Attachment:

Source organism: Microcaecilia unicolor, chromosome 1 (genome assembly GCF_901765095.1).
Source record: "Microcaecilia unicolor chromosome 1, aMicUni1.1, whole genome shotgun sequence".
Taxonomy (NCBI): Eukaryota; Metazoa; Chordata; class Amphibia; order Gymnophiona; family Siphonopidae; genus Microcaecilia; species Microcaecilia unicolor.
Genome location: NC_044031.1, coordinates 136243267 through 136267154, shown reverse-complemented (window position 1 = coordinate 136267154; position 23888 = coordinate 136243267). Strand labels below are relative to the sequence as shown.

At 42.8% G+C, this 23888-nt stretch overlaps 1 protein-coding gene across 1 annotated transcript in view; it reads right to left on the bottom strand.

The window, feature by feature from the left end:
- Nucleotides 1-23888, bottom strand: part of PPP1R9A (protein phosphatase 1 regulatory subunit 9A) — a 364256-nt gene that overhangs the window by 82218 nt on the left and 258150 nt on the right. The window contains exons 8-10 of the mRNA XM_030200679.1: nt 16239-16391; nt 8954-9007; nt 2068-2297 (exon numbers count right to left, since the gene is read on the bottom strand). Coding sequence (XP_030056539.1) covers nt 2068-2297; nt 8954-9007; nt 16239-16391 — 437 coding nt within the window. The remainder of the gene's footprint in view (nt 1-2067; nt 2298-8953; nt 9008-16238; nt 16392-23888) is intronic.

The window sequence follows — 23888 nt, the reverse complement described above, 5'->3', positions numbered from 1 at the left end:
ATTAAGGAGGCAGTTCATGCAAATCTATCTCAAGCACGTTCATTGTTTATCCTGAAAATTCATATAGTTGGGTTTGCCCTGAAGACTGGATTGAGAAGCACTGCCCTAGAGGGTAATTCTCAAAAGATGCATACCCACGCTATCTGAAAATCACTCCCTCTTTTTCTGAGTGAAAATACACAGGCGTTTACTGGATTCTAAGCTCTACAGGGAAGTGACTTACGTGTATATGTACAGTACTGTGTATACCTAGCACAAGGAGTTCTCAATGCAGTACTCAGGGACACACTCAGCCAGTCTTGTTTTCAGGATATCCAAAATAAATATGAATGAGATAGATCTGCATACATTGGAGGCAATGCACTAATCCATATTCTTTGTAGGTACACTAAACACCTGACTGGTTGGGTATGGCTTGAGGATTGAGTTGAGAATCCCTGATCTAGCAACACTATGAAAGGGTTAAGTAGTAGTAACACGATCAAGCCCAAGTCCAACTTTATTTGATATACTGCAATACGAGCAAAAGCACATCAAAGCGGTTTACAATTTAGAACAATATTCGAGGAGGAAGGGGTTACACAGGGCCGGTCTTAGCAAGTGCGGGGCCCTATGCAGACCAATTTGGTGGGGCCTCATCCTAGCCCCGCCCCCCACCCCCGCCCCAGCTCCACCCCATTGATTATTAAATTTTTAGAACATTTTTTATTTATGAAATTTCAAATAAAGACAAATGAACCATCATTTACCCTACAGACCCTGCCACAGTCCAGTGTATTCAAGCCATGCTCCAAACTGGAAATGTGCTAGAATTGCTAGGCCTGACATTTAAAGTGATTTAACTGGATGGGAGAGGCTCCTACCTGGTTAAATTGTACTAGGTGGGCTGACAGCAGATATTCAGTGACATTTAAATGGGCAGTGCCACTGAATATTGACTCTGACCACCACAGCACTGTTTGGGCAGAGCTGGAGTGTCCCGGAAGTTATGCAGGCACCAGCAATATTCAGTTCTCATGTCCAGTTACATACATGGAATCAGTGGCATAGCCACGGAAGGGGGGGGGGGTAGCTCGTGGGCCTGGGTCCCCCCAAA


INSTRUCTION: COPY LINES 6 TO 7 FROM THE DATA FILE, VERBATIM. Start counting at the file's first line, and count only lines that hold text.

The window, feature by feature from the left end:
- Nucleotides 1-23888, bottom strand: part of PPP1R9A (protein phosphatase 1 regulatory subunit 9A) — a 364256-nt gene that overhangs the window by 82218 nt on the left and 258150 nt on the right. The window contains exons 8-10 of the mRNA XM_030200679.1: nt 16239-16391; nt 8954-9007; nt 2068-2297 (exon numbers count right to left, since the gene is read on the bottom strand). Coding sequence (XP_030056539.1) covers nt 2068-2297; nt 8954-9007; nt 16239-16391 — 437 coding nt within the window. The remainder of the gene's footprint in view (nt 1-2067; nt 2298-8953; nt 9008-16238; nt 16392-23888) is intronic.